By that point, “contemplating each other” was a big part of their lives.
They might have ended up going their separate ways, like a lot of high school couples seemed to do. Except that right after they graduated, Bean’s uncle Lucas died. Out of all the folks in her family, she’d be the closest to him, his favorite niece. She was the only one who had patience for the old man, the only one who loved being out in the middle of nowhere in God’s own creation as much as he did.
After the funeral, a lawyer sent Bean a letter, letting her know that good old Uncle Lucas had named her as the sole inheritor of his few worldly possessions.
Including his little shack in the woods a couple hours north of Asheville.
It was a bit of a rough time for Bean - she really had loved her uncle - but that cabin, falling into her lap like that, had made half their dream a reality. J.T. saw which way the winds of fate were blowing, and called in some favors with some friends. With some seeds set aside, and a bit of scouting, he found the perfect place, and made the second half of their dream a reality.
Their own little patch, up in the hills.
They worked their tails off that first year, making everything work. Cleaning out the shack, tending their patch. J.T. and Bean both worked odd jobs to make ends meet. It wasn’t the easiest life, and they didn’t have a lot except each other.
That was enough.
By their second year in their shack, it felt like home. J.T. had scavenged enough materials from construction jobs he worked that they were able to build a wood shed, and off further into the woods, a drying shed. Just in time for their first harvest from their little patch in the woods.
More than enough to keep them both happy, with some to spare.
The idea was to just grow enough for themselves. Keep a little patch, off on the edge of the Pisgah National Forest, somewhere where nobody would bother to look. Big grow operations attracted attention, but a little clearing with a few plants? Nah. Nobody would ever pay attention to that. Especially if they were careful, and picked a good spot well away from the cabin, and just, you know, let it grow.
They had never really meant to start dealing, but… well, that first year, they got a bumper crop. J.T. had found the perfect little dell a couple of hours into the woods. There was a nice little natural clearing in between a couple of ridges, right next to a spring. They tilled the land, laid down some seed, and the stuff grew like… well, like weed.
Excellent, primo, mellow, smooth weed.
J.T. didn’t know if he had scored some really good seeds, or if he had just picked a good spot, but their little patch produced more than they could possibly use in a year. When they looked at the excess, and looked at each other, selling a little bit to make ends meet just seemed like the easiest thing to do.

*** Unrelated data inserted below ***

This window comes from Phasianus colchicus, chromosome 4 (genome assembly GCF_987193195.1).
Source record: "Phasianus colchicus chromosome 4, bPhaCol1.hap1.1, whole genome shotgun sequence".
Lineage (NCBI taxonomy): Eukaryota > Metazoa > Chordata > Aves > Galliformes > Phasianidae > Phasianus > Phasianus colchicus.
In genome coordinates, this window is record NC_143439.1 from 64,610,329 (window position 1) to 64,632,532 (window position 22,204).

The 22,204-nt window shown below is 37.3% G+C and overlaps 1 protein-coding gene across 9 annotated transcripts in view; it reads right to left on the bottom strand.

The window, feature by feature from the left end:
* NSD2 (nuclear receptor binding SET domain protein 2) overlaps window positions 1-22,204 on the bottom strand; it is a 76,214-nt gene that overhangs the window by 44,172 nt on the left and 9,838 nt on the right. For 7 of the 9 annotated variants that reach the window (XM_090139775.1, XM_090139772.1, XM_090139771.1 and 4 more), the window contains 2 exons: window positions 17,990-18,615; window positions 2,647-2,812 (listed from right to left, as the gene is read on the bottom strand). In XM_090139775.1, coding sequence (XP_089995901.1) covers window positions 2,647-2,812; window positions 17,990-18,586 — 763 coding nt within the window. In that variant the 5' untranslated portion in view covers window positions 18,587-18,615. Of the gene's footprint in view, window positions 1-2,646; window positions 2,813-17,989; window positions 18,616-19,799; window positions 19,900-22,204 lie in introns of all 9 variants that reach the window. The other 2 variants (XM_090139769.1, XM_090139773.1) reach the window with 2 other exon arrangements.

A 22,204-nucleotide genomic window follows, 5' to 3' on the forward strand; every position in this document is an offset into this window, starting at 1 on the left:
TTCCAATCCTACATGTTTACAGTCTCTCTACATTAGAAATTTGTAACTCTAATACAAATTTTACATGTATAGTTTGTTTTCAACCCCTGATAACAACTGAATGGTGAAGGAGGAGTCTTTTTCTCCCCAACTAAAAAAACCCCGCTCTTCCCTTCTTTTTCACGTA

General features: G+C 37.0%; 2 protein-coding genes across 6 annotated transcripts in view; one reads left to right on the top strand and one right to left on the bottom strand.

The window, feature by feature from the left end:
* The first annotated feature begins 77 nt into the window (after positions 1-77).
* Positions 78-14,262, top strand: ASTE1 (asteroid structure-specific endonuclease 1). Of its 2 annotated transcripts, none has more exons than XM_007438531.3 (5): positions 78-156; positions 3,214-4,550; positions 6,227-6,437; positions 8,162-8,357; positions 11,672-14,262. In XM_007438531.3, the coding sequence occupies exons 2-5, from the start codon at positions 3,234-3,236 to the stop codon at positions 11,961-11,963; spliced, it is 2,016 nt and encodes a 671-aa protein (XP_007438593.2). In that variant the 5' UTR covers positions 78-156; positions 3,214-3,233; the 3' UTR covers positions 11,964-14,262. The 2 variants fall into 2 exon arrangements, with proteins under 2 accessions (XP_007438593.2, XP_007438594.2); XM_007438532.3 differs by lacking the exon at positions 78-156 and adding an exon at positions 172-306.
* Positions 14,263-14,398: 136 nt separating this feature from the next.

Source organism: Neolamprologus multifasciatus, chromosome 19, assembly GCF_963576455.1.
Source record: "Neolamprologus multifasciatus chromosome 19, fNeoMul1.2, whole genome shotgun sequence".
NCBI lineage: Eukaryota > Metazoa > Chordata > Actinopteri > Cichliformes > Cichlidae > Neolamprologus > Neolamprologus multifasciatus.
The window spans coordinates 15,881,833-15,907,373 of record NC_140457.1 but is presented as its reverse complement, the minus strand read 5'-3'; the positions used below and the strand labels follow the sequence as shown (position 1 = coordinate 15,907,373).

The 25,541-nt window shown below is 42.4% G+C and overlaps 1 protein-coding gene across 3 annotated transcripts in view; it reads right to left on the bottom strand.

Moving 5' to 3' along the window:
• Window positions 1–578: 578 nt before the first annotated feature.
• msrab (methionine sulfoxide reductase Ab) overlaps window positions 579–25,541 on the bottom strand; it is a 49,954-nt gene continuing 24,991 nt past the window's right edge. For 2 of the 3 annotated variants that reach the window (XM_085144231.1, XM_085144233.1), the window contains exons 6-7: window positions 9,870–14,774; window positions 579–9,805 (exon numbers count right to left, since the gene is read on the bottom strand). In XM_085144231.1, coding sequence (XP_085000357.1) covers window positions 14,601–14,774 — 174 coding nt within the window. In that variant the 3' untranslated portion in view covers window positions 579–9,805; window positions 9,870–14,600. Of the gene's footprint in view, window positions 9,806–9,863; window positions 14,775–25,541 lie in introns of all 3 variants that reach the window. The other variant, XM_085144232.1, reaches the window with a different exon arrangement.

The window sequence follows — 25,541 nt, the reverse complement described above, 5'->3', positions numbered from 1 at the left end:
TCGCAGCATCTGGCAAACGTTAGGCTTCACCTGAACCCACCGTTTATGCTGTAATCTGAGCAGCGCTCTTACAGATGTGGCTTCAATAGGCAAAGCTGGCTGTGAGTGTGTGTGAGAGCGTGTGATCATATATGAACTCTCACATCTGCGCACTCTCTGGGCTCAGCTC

Bean stopped taking the odd job that fell into her lap, and soon after, J.T. was more or less out of the work force as well. Oh, he still took the odd construction job just to keep busy, but really, once a year, they would meet up with his friend Chaz and pass on a bale or so of really, really good stuff. J.T. knew Chaz made more from selling it off than they ever saw, but even then, they made more than enough to keep food on the table, money in the bank and just live the life that they had always wanted: the two of them, a shack in the woods, and enough weed that they could just kick back and enjoy their life together.
J.T. was broken out of his reverie by Bud. They had covered a good five or six miles or so, hiking through the woods. Bean would occasionally check her GPS, and reorient them so they were headed in the right direction. They tried to never take the exact same path twice, to keep from beating a trail that anyone could follow.
Right around 10:30, though, Bud pulled up short next to J.T., and started whining.
J.T. looked at him and sighed. He hadn’t always been like this. Last year, though - no, the year before that, he corrected himself - Bud had started getting antsy around the patch. As time went on, he got more and more anxious the closer they got. Today, they were still a good two, three miles out, and Bud was calling it a day.
J.T. couldn’t really blame him. He told himself that Bud was just getting old. About the time that Bud started getting freaked out about the patch, though, he noticed that there was a change in the woods.
The first couple of years, he and Bean would generally head up to the patch later on in the afternoon, and make their way back just before it got dark, in the cool of the day. Then things started getting… well, spooky, he admitted to himself. There was no other word for it, he thought.
One day, Bud had balked at going into the clearing. He had sat at the edge of the woods, whining the entire time Bean and J.T. were checking on the plants, pulling weeds and making sure everything was good. It had freaked both him and Bean out, to be honest. Without really mentioning it to each other, they had moved their departure time from the shack up so that they ended up arriving at their patch earlier and earlier in the afternoon.
Now, they only came out in the full light of day.
Bean looked at J.T. as he leaned over to scratch Bud behind the ears. “Already?” she asked. Her brow was furrowed.
“Guess so,” said J.T. He gave Bud a pat, and straightened up. “We’re going on, Bud. Head on home.” Bud just sat and stared intently at him.
“Go on, git!” he shouted, slapping Bud on the butt. Bud jumped, and looked over his shoulder, and let out a low growl.
J.T. looked at Bean. She looked a the GPS and gave him a quick, nervous nod.
Bud was barking towards where their patch was.
J.T. stooped down and gave Bud a quick hug. “Go on home, boy,” he whispered. “We’ll be fine.” Bud gave him a quick lick on the face, then stood and trotted back the way they had come.
J.T. straightened up and glanced at his watch. 10:30, on the dot. He look at Bean, and took a deep breath. “Let’s go, then,” he said. His voice seemed suddenly loud to him, and he realized that the normal woodland sounds of the forest - the insects, the birdsong - had quieted. He could hear the soft sound of the wind in the trees, but nothing else.
“In and out, right?” said Bean, quietly.
“In and out,” he said, just as softly. “Then back home, and I’m thinking maybe a night out after all. We can get a room, stay in town, visit the JP first thing in the morning, OK?” He gave her a smile.
Her eyes got wide, and she smiled back at him. “Sounds like a plan.”
He looked back at where Bud has disappeared for a few seconds, before saying, “Yeah. Then maybe next week we, we should maybe look for a new place for our patch.”
Bean glanced at the woods, and whispered. “Yeah. Works for me. Let’s go.”